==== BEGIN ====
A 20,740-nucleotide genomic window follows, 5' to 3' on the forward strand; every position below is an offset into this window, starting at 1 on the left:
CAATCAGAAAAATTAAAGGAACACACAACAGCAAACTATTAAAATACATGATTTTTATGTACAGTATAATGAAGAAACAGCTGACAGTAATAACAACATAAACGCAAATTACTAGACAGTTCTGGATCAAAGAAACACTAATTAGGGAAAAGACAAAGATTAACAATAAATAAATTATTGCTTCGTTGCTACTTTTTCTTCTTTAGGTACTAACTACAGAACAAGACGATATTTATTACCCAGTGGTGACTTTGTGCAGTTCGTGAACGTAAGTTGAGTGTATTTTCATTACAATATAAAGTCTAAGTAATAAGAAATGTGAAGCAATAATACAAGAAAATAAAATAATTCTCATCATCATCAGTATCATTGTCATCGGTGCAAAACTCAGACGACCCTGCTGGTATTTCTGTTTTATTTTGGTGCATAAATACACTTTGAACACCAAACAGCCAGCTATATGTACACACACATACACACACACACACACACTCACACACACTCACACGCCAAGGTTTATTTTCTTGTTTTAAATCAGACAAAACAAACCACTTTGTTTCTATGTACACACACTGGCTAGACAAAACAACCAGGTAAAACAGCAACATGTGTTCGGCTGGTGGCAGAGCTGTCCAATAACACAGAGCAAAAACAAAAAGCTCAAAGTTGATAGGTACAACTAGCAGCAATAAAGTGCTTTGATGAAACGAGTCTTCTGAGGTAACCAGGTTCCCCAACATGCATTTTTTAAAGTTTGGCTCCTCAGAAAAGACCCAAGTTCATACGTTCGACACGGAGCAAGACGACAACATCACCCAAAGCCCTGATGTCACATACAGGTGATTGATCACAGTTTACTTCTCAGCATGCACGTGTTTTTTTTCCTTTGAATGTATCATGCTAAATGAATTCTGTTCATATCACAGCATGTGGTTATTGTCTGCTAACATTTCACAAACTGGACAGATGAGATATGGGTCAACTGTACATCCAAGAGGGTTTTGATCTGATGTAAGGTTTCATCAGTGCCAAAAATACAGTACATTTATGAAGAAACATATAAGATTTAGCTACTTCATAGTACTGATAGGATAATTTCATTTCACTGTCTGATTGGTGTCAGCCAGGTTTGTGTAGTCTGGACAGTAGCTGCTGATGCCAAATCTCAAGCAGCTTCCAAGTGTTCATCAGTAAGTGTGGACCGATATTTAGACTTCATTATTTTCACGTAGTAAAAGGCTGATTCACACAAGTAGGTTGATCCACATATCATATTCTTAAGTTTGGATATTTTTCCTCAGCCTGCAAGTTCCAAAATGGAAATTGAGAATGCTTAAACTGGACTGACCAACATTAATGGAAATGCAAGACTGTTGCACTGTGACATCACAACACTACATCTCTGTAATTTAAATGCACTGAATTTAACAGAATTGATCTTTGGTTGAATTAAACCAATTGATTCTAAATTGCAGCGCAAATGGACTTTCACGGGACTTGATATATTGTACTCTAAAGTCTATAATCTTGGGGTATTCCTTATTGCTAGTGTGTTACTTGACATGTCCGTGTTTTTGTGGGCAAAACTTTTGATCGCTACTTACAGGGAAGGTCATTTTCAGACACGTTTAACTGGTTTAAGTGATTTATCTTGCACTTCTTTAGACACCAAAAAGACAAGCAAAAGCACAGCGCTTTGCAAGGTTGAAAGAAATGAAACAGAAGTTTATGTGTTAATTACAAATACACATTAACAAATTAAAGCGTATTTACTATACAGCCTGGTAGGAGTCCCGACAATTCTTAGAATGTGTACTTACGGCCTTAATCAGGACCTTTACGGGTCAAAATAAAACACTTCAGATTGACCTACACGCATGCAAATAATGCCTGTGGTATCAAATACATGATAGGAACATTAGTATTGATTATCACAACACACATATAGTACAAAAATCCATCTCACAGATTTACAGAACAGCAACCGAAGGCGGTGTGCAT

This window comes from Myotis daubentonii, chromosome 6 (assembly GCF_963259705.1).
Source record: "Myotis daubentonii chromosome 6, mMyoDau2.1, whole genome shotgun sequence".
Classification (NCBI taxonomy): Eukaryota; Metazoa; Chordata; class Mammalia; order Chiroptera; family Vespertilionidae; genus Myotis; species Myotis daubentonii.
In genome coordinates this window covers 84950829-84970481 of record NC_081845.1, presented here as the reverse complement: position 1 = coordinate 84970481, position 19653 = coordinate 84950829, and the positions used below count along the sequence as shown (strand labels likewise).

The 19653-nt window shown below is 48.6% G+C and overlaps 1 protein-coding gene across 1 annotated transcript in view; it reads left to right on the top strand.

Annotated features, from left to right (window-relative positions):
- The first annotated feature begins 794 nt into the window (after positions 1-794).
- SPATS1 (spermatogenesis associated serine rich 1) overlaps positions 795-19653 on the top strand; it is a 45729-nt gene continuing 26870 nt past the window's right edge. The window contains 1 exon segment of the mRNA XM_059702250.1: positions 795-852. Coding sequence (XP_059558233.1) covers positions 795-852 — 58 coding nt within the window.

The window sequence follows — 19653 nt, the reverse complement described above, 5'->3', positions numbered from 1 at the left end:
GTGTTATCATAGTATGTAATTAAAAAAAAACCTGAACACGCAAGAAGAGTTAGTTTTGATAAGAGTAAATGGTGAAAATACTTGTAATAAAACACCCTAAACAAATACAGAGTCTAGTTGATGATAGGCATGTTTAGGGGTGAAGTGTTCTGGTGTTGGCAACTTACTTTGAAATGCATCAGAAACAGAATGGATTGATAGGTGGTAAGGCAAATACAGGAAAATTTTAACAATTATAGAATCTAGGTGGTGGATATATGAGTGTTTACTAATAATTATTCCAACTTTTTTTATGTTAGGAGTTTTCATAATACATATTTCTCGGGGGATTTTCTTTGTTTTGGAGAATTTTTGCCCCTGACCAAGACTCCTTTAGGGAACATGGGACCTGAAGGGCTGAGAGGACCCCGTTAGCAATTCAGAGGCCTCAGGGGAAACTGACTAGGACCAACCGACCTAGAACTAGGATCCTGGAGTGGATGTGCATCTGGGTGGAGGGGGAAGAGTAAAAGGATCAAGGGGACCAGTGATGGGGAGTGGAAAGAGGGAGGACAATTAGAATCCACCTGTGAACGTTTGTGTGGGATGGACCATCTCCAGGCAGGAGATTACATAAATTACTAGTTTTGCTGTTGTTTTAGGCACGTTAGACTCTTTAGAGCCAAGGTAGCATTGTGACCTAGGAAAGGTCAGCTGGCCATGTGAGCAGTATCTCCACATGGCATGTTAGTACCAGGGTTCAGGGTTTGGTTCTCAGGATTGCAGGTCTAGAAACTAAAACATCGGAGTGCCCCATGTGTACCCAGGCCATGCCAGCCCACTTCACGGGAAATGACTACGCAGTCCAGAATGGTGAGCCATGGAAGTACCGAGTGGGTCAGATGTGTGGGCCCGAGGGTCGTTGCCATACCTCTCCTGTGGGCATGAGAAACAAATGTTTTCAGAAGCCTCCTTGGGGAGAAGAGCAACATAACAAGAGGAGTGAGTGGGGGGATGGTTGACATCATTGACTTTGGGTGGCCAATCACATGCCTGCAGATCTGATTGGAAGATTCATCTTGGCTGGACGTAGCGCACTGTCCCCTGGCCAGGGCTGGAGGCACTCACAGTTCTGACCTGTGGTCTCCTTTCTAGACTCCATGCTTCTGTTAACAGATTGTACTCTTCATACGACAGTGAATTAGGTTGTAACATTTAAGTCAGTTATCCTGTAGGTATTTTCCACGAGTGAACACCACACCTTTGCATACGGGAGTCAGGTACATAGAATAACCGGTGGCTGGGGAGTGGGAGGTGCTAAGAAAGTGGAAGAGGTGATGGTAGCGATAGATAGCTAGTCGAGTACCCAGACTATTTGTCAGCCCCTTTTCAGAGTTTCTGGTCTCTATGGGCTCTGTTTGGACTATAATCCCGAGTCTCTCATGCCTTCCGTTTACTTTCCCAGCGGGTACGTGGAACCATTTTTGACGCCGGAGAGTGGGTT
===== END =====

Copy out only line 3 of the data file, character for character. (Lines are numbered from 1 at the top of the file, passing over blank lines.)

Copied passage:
This window comes from Myotis daubentonii, chromosome 6 (assembly GCF_963259705.1).